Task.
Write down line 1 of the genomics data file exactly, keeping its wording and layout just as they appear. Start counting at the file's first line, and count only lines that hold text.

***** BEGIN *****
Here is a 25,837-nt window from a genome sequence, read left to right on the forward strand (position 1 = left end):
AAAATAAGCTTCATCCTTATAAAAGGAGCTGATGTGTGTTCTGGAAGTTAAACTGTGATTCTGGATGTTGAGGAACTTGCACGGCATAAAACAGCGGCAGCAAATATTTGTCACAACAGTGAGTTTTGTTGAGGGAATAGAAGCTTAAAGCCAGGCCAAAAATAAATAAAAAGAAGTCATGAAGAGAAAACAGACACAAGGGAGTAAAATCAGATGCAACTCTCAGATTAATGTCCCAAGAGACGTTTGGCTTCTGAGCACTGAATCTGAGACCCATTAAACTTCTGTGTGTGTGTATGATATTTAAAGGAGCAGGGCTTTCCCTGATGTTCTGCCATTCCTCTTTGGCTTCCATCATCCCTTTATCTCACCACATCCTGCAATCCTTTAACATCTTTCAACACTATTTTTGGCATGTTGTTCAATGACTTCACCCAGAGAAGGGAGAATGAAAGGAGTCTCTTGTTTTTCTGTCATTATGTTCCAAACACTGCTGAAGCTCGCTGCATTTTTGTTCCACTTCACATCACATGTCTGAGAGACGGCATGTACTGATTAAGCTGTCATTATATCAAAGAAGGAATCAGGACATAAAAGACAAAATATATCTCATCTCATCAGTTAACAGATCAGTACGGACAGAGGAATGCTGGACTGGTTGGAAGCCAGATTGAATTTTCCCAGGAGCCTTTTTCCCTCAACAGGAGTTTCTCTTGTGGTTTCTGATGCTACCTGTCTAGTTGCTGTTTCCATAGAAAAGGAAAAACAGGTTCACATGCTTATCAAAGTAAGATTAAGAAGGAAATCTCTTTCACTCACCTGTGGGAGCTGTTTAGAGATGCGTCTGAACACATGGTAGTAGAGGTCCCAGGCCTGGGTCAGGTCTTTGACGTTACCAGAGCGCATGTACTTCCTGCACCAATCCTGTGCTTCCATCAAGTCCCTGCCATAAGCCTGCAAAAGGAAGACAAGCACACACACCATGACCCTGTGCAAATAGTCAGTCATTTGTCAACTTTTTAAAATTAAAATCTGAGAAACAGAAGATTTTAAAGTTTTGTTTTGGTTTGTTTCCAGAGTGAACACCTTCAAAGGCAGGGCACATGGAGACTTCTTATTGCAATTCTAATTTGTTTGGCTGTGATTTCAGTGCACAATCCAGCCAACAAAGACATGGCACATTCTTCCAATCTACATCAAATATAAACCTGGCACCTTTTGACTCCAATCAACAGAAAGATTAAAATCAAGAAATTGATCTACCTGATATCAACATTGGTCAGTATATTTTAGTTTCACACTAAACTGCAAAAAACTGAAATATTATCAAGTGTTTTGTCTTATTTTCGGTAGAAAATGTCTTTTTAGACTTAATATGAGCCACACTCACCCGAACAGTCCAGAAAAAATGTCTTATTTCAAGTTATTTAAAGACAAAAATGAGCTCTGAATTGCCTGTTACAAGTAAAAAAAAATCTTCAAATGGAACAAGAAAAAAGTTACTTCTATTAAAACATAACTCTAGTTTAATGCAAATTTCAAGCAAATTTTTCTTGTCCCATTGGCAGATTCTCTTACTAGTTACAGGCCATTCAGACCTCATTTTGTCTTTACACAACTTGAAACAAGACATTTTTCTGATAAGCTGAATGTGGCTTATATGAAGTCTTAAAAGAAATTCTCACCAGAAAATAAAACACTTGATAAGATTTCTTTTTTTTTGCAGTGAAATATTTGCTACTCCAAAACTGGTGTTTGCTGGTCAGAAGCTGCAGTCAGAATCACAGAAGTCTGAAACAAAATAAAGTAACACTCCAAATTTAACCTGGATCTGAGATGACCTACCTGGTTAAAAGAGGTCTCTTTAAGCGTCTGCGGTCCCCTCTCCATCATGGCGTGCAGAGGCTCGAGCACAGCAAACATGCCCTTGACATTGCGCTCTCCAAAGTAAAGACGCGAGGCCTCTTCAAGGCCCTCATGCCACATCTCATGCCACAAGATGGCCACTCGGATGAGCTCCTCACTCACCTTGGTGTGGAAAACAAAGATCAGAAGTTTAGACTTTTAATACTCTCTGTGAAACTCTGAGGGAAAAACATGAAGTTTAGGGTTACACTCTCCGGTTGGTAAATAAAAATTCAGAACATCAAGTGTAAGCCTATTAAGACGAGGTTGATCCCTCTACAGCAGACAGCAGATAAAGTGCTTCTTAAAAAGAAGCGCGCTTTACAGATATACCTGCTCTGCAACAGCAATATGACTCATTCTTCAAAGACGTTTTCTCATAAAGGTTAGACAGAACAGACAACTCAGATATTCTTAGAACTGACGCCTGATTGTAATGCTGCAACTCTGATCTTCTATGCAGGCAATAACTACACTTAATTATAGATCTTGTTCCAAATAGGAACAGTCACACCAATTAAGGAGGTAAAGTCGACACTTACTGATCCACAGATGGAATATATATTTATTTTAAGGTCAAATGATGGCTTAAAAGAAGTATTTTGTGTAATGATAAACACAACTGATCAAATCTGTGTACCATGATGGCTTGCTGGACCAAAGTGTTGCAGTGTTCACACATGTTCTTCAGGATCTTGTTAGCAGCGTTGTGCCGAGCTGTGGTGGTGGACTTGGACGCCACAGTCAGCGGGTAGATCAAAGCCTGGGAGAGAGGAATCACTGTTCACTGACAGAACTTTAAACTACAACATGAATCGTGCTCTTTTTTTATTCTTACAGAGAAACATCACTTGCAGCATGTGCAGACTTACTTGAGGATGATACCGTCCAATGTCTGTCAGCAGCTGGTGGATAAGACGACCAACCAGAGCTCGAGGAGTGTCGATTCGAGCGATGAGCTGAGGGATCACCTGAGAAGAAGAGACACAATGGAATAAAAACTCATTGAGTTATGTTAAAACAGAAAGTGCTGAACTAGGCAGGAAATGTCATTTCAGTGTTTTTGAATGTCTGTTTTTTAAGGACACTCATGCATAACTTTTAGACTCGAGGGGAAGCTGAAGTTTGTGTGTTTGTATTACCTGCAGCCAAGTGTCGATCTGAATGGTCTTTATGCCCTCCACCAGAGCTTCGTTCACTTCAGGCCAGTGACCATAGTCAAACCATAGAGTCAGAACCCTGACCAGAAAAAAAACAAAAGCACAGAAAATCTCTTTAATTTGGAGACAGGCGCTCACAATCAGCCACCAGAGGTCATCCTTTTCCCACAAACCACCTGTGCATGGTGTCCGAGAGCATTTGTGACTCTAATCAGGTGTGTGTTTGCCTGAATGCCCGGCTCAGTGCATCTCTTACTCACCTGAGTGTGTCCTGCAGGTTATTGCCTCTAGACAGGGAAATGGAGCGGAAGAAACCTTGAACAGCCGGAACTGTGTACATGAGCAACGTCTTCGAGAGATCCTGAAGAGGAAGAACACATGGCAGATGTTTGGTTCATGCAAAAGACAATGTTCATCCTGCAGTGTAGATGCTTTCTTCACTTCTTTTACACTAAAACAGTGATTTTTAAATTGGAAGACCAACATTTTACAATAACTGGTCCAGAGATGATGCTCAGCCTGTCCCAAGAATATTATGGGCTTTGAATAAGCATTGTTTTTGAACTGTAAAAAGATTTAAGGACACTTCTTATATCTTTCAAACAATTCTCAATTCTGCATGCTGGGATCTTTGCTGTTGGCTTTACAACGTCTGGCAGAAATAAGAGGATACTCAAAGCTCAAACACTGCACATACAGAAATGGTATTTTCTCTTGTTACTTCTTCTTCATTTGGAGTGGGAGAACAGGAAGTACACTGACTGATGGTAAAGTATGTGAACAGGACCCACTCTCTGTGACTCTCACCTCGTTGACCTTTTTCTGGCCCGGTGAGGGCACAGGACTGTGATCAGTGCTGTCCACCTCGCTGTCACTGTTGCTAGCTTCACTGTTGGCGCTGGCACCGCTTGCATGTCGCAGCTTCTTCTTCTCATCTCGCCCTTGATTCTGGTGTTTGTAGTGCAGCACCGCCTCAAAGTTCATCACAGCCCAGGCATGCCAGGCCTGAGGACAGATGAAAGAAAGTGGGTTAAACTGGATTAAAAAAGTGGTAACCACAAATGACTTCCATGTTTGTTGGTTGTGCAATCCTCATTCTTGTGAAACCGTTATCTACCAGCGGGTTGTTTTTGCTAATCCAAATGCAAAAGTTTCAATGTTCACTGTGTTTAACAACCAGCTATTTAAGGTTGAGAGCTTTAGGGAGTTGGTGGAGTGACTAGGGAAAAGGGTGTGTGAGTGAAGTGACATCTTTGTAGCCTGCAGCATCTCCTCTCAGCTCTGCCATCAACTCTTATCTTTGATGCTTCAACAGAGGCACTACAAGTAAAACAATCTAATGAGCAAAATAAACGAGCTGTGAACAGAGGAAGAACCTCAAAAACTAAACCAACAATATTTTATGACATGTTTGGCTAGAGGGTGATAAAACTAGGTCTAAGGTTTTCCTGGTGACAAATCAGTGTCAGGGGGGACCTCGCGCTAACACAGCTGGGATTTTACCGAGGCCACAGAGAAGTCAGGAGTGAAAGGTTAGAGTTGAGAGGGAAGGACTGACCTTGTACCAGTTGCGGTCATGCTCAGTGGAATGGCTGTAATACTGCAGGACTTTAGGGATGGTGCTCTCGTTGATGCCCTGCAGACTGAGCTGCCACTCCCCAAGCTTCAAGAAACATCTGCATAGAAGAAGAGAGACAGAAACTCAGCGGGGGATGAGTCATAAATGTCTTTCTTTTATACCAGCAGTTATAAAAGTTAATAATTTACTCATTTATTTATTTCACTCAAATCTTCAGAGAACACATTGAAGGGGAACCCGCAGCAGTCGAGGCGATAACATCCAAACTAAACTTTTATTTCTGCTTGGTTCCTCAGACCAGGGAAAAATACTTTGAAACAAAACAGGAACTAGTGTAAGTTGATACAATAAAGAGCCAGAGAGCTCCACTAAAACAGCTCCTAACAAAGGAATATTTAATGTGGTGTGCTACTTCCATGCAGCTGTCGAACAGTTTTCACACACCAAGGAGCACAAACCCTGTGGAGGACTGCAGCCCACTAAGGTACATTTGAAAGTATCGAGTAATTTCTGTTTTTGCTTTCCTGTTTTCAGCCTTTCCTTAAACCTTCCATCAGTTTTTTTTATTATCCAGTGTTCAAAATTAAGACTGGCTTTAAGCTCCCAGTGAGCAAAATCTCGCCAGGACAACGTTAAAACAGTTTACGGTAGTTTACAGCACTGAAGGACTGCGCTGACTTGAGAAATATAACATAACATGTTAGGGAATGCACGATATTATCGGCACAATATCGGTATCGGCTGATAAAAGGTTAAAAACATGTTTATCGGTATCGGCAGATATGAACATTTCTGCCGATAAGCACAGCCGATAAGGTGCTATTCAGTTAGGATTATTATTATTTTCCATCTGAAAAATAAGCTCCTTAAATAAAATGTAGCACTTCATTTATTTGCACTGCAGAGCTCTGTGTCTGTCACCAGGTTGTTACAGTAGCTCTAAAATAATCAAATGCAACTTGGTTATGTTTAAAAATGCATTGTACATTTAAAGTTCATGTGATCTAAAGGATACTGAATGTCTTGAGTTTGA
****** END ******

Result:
Here is a 25,837-nt window from a genome sequence, read left to right on the forward strand (position 1 = left end):